Oxford-Goroka project aims to improve teacher education in Papua New Guinea
18 June 2014
Schoolteachers and academics from Papua New Guinea have spent a fortnight in Oxford on an intensive course run by Oxford University’s Department of Education in a bid to develop teacher education in the country.
18 people involved in education in Papua New Guinea took part in the two-week course, which formed part of a collaboration between Oxford University and the University of Goroka.
The aim of the project is to develop teacher education in Papua New Guinea, focusing on maths, science and English literacy. The group visited local schools in the Oxford Education Deanery, a partnership between Oxford academics and teachers in state secondary schools in Oxford. They also discussed the issues and challenges facing teaching in Papua New Guinea.
Professor Ernesto Macaro, director of the Department of Education at Oxford University, said: ‘With over 800 different languages spoken at home by school-aged children the challenge faced by teachers and teacher educators is teaching academic subjects through one of the country's two official languages - English.’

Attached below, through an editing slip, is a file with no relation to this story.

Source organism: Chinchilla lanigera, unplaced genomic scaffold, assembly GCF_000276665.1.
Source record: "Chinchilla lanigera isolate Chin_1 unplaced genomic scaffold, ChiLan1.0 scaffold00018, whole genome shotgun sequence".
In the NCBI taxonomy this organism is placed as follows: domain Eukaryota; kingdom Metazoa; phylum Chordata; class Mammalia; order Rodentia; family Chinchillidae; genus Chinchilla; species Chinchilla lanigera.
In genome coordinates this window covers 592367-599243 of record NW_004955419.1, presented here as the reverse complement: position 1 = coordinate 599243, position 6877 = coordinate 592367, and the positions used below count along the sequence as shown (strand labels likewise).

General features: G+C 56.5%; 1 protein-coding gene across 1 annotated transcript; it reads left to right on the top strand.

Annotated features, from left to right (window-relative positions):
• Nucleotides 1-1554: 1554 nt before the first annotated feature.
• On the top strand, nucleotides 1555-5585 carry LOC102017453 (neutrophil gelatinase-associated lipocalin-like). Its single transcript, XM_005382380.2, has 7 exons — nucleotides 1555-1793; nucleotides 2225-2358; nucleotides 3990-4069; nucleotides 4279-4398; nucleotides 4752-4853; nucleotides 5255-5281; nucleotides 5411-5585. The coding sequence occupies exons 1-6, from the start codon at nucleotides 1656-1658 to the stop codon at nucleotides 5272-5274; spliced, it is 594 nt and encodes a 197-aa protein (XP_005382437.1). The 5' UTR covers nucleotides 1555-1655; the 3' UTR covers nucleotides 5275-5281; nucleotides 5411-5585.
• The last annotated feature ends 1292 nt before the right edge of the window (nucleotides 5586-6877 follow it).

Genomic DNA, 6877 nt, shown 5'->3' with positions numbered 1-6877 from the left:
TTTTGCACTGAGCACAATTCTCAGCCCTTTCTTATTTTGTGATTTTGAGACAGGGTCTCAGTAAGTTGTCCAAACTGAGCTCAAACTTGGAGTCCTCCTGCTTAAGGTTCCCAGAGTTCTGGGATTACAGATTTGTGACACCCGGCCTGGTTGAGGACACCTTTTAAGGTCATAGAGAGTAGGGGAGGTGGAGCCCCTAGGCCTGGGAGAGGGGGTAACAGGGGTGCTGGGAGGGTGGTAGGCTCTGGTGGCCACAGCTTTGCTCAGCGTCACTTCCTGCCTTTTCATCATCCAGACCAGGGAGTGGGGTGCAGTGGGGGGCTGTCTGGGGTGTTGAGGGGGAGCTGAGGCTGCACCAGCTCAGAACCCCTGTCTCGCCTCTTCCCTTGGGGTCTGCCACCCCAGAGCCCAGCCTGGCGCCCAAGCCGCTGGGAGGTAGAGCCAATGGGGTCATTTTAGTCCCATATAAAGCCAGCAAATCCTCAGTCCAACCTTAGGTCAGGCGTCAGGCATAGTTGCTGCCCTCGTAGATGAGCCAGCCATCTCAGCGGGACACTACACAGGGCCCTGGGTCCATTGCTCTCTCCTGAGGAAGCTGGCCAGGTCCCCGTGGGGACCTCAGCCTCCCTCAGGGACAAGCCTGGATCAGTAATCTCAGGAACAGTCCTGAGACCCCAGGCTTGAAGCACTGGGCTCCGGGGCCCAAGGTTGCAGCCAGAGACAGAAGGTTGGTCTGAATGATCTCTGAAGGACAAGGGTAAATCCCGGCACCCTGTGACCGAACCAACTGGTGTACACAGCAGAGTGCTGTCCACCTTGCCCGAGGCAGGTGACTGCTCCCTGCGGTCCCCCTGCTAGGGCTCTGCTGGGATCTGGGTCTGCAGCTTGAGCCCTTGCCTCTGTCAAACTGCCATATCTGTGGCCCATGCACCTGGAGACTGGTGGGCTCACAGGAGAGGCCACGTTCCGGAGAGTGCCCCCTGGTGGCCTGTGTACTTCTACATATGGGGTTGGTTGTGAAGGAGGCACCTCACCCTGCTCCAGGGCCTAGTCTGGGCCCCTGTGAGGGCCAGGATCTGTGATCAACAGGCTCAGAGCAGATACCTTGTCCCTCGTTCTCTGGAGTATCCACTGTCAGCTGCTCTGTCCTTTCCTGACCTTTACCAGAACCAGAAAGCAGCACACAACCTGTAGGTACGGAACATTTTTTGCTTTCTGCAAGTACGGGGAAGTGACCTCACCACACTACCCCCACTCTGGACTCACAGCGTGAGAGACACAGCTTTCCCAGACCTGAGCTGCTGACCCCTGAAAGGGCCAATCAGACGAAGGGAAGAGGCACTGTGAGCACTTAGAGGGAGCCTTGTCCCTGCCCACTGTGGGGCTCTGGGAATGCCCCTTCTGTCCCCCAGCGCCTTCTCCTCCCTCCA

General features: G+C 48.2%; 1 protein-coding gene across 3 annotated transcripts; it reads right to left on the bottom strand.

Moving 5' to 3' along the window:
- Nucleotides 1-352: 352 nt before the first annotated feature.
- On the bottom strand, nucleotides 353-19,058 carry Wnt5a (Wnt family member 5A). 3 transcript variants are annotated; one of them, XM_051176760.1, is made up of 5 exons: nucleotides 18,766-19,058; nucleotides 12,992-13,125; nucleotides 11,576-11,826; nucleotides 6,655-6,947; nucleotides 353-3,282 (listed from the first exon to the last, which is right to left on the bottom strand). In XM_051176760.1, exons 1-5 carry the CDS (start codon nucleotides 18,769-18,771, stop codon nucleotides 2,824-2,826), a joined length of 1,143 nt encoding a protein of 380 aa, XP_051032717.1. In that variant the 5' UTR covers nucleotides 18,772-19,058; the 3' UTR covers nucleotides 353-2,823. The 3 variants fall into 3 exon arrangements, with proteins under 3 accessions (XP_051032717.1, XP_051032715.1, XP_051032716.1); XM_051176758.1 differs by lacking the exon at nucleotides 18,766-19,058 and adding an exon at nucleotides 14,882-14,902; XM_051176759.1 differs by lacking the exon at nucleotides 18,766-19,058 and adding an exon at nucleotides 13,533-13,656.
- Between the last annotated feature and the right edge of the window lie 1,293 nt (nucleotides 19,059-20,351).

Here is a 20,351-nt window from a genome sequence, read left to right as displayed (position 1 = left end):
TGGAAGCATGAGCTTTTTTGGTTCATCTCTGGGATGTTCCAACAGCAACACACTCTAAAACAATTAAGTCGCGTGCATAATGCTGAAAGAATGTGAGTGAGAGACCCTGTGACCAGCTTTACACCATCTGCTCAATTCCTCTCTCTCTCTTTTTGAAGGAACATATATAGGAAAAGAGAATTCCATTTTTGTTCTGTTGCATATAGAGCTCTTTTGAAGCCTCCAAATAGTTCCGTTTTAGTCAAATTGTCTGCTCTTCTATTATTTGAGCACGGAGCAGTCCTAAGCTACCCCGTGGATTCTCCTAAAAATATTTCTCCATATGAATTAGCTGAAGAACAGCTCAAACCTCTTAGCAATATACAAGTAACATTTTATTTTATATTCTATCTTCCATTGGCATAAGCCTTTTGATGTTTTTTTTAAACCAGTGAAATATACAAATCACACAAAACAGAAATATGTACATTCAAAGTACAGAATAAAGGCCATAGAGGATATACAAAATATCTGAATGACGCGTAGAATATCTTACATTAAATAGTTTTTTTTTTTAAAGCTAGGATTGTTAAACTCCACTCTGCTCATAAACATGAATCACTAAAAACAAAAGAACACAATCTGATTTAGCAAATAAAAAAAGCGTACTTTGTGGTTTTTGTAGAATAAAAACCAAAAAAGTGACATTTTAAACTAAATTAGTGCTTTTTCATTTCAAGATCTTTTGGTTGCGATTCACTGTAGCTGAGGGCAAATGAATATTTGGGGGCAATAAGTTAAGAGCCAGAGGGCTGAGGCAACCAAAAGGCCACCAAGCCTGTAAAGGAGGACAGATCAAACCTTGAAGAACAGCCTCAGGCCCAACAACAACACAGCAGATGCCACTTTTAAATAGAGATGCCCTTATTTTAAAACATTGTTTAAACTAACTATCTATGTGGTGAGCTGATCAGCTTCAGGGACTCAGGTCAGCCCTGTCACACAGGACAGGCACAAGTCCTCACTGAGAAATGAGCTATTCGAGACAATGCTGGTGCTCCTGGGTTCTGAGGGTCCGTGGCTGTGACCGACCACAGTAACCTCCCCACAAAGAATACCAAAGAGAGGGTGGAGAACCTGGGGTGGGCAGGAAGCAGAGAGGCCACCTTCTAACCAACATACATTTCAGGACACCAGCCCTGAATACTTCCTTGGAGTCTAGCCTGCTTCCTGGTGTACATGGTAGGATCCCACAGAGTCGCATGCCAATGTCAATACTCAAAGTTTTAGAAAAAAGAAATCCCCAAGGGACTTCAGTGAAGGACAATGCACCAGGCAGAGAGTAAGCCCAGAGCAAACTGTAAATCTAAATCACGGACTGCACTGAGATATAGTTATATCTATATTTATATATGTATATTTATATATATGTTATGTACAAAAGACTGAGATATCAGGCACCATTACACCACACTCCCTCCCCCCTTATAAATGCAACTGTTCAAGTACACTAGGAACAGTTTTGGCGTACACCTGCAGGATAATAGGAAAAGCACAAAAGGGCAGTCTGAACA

Dr Ann Childs, a science education specialist at Oxford University, added: ‘The rich language and culture of Papua New Guinea also influences the teaching of mathematics and science and these issues were explored in the two week visit and various avenues of joint research and collaboration in science, mathematics and English education. Therefore this collaborative project is not intended to impose an Oxford model on a very different context but to assist teacher educators in creating the research and development tools that will enable to them to create their own most effective model of teacher education.’
The collaboration between Oxford and the University of Goroka was facilitated by former Australian Senator Bill O’Chee, who is an Oxford alumnus. He said: ‘I'm immensely proud that my university could recognise the opportunity to help change the lives of millions of young people, and was willing to extend a helping hand to the other side of the world. In the long run, I hope that the collaboration between Oxford and the University of Goroka will pay off in other ways, for example Oxford using Goroka as a forward operating base for research into anthropology, biology, forestry, and tropical medicine. There is a lot our ancient university and this young university can do together.’
It is hoped that the collaboration will lead to joint research initiatives between Oxford and Papua New Guinea, and will lead to talented students from the country applying to Oxford.
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